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Recording Studios Are... Pointless / Essential !

All about the tools and techniques involved in capturing sound, in the studio or on location.

Re: Recording Studios Are... Pointless / Essential !

Postby RichardT » Mon Aug 03, 2020 4:56 pm

Jorge wrote:Our generations are spoiled. Take a look at Rudy Van Gelder's recording schedule from the 1950s to the 2000s. https://en.wikipedia.org/wiki/Van_Gelder_Studio
For example 60 years ago, in August 1960 he recorded 16 albums on 6 different labels. These included albums by Larry Young, Duke Jordan, Art Taylor, Art Blakey and Jazz Messengers (2 albums), Jimmy Forest, Al Smith, Freddie Redd, Eric Dolphy (2 albums), Brownie McGee & Sonny Terry (3 albums), Oliver Nelson, Blind Gary Davis and John Wright. Of course August has 31 days (it did then too) so a bit longer than your average month. And that was just August. The first 4 days of September that year he recorded 2 albums and parts of 2 more albums including Jackie McLean, Tina Brooks, Eddie "Lockjaw" Davis and Johnny Griffin. He kept up that sort of pace for decades and produced some of the best jazz albums ever among the many hundreds of albums he recorded. Musicians back then showed up well rehearsed and often did one take per song for the whole album, a rarity today. An optometrist by training (with no music tech diploma!) he had to invent, design, build, maintain, troubleshoot and repair most of his recording equipment, edit his recordings bouncing to other recorders and with a razor blade and tape at times, and lots of other inconveniences. No clicking on effects, copy and paste, patching in the box, or any of the other tedious DAW tasks we have to slog through.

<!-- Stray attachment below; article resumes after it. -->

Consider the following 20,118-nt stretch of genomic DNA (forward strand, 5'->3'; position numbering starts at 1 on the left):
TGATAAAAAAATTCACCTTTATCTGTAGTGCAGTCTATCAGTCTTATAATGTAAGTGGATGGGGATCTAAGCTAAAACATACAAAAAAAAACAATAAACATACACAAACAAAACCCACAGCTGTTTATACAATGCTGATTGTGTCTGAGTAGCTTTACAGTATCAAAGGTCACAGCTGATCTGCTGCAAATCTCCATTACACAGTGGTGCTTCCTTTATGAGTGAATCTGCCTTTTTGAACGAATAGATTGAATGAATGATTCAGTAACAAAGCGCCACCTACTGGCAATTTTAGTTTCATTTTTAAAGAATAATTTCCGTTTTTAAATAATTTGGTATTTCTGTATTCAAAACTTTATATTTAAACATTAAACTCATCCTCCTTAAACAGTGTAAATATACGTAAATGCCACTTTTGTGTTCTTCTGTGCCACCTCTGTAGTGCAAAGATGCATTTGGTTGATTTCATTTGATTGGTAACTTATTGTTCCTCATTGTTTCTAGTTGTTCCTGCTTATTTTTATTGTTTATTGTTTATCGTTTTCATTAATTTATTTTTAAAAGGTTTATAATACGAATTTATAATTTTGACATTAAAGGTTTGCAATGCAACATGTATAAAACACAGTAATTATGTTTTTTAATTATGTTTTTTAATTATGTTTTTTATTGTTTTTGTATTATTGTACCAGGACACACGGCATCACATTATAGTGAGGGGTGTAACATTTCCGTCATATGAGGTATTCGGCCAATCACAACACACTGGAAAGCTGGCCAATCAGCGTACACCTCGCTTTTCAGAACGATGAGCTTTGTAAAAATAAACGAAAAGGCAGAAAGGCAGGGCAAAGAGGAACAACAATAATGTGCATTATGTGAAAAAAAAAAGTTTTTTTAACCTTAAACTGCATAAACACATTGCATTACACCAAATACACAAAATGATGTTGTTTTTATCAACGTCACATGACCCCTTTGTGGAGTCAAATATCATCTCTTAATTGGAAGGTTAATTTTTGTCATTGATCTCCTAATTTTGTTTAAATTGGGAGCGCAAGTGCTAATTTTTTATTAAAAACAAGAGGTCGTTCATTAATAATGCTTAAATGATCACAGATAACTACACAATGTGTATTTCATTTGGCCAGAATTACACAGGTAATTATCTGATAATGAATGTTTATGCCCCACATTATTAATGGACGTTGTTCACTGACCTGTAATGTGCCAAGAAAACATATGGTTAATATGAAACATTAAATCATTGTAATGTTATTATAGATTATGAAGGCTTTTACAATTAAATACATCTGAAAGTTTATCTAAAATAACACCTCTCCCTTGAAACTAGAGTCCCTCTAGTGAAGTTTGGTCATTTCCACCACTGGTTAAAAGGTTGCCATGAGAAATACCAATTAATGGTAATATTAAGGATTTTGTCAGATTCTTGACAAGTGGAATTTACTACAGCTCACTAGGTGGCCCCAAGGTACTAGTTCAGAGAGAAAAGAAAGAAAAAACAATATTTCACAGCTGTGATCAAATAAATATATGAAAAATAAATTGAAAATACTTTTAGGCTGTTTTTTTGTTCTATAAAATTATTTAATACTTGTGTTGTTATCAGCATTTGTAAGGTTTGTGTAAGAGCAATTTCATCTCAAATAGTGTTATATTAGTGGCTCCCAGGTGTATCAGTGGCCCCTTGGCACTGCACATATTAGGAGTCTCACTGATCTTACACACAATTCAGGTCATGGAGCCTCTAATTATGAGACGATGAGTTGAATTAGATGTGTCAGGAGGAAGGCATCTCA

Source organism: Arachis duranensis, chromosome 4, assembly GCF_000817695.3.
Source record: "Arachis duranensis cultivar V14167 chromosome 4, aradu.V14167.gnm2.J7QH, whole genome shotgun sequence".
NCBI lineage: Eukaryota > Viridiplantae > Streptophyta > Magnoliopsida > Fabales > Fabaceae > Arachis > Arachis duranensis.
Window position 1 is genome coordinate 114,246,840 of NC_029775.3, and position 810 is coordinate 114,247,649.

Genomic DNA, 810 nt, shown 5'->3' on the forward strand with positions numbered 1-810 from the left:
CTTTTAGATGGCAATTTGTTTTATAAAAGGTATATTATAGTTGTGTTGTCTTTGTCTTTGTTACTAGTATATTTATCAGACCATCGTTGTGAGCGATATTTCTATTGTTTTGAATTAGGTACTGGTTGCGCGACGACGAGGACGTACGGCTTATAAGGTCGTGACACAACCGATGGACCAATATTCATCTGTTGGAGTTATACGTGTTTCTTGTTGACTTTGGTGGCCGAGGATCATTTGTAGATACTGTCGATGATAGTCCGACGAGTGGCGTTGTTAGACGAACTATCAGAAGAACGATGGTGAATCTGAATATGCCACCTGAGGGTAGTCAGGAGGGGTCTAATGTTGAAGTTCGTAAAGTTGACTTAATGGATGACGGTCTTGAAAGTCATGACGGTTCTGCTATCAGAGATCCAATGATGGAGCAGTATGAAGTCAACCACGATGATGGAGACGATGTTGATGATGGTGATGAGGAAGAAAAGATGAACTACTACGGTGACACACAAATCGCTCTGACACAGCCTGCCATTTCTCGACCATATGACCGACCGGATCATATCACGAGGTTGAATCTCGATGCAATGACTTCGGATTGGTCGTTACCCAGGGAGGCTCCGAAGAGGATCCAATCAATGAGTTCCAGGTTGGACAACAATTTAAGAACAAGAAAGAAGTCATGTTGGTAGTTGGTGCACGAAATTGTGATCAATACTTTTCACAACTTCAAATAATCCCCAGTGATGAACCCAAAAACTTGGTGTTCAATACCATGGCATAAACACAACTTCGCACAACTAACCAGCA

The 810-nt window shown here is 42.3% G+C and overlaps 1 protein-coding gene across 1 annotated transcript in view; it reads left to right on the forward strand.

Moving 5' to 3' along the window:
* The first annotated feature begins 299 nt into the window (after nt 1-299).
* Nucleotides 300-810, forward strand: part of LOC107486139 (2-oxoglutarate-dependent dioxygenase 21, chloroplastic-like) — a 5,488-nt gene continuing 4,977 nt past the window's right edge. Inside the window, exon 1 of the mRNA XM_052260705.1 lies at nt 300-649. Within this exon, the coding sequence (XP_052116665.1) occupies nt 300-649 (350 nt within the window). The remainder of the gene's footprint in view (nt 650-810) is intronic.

Sadly, Mr. Van Gelder passed away in 2016 at 91 years of age. His studio which he helped design, with legendary acoustics, is still there in Englewood Cliffs, New Jersey, USA. The studio is not as busy as back in the day but it is still active, run by his colleague Maureen Sickler, and just recorded Charles McPherson Jazz Dance Suites a few days ago.


Yes, in some ways we are spoiled. But looking at another way, we are also empowered. We can create things that a few years ago would have been impossible. We can do things cheaply and immediately. We can distribute our music to the world at the click of button. It's quite amazing.
RichardT
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